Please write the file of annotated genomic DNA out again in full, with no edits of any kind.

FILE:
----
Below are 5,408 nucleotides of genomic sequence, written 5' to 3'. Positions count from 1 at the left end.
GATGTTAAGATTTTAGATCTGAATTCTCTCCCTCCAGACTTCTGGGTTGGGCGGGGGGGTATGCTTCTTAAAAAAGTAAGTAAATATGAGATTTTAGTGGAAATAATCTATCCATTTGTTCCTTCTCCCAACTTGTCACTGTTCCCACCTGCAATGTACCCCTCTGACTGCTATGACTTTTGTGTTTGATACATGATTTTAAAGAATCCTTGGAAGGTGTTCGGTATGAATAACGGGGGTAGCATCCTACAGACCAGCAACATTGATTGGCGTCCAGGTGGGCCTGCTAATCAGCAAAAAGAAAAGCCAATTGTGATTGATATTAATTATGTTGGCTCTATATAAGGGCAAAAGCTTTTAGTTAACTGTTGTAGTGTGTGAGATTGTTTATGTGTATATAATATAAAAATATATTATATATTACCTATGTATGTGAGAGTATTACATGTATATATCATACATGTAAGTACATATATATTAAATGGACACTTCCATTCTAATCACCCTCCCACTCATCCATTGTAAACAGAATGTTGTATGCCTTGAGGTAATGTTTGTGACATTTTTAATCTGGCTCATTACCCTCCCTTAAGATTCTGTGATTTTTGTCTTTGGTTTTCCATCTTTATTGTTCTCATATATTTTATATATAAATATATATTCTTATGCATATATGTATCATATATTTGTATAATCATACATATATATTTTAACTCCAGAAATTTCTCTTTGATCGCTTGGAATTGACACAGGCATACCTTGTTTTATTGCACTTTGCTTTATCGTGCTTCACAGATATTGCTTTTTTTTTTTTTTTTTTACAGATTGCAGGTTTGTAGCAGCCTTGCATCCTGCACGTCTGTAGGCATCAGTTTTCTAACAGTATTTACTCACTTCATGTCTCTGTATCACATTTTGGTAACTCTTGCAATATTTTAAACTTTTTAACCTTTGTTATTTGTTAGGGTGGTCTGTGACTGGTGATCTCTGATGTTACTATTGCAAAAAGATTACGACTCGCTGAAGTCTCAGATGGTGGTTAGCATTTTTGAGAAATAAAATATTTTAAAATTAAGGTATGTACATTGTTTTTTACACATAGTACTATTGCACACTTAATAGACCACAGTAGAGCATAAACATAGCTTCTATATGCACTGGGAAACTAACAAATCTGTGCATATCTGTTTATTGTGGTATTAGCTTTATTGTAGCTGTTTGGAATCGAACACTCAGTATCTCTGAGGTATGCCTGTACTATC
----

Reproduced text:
Below are 5,408 nucleotides of genomic sequence, written 5' to 3'. Positions count from 1 at the left end.
GATGTTAAGATTTTAGATCTGAATTCTCTCCCTCCAGACTTCTGGGTTGGGCGGGGGGGTATGCTTCTTAAAAAAGTAAGTAAATATGAGATTTTAGTGGAAATAATCTATCCATTTGTTCCTTCTCCCAACTTGTCACTGTTCCCACCTGCAATGTACCCCTCTGACTGCTATGACTTTTGTGTTTGATACATGATTTTAAAGAATCCTTGGAAGGTGTTCGGTATGAATAACGGGGGTAGCATCCTACAGACCAGCAACATTGATTGGCGTCCAGGTGGGCCTGCTAATCAGCAAAAAGAAAAGCCAATTGTGATTGATATTAATTATGTTGGCTCTATATAAGGGCAAAAGCTTTTAGTTAACTGTTGTAGTGTGTGAGATTGTTTATGTGTATATAATATAAAAATATATTATATATTACCTATGTATGTGAGAGTATTACATGTATATATCATACATGTAAGTACATATATATTAAATGGACACTTCCATTCTAATCACCCTCCCACTCATCCATTGTAAACAGAATGTTGTATGCCTTGAGGTAATGTTTGTGACATTTTTAATCTGGCTCATTACCCTCCCTTAAGATTCTGTGATTTTTGTCTTTGGTTTTCCATCTTTATTGTTCTCATATATTTTATATATAAATATATATTCTTATGCATATATGTATCATATATTTGTATAATCATACATATATATTTTAACTCCAGAAATTTCTCTTTGATCGCTTGGAATTGACACAGGCATACCTTGTTTTATTGCACTTTGCTTTATCGTGCTTCACAGATATTGCTTTTTTTTTTTTTTTTTTACAGATTGCAGGTTTGTAGCAGCCTTGCATCCTGCACGTCTGTAGGCATCAGTTTTCTAACAGTATTTACTCACTTCATGTCTCTGTATCACATTTTGGTAACTCTTGCAATATTTTAAACTTTTTAACCTTTGTTATTTGTTAGGGTGGTCTGTGACTGGTGATCTCTGATGTTACTATTGCAAAAAGATTACGACTCGCTGAAGTCTCAGATGGTGGTTAGCATTTTTGAGAAATAAAATATTTTAAAATTAAGGTATGTACATTGTTTTTTACACATAGTACTATTGCACACTTAATAGACCACAGTAGAGCATAAACATAGCTTCTATATGCACTGGGAAACTAACAAATCTGTGCATATCTGTTTATTGTGGTATTAGCTTTATTGTAGCTGTTTGGAATCGAACACTCAGTATCTCTGAGGTATGCCTGTACTATC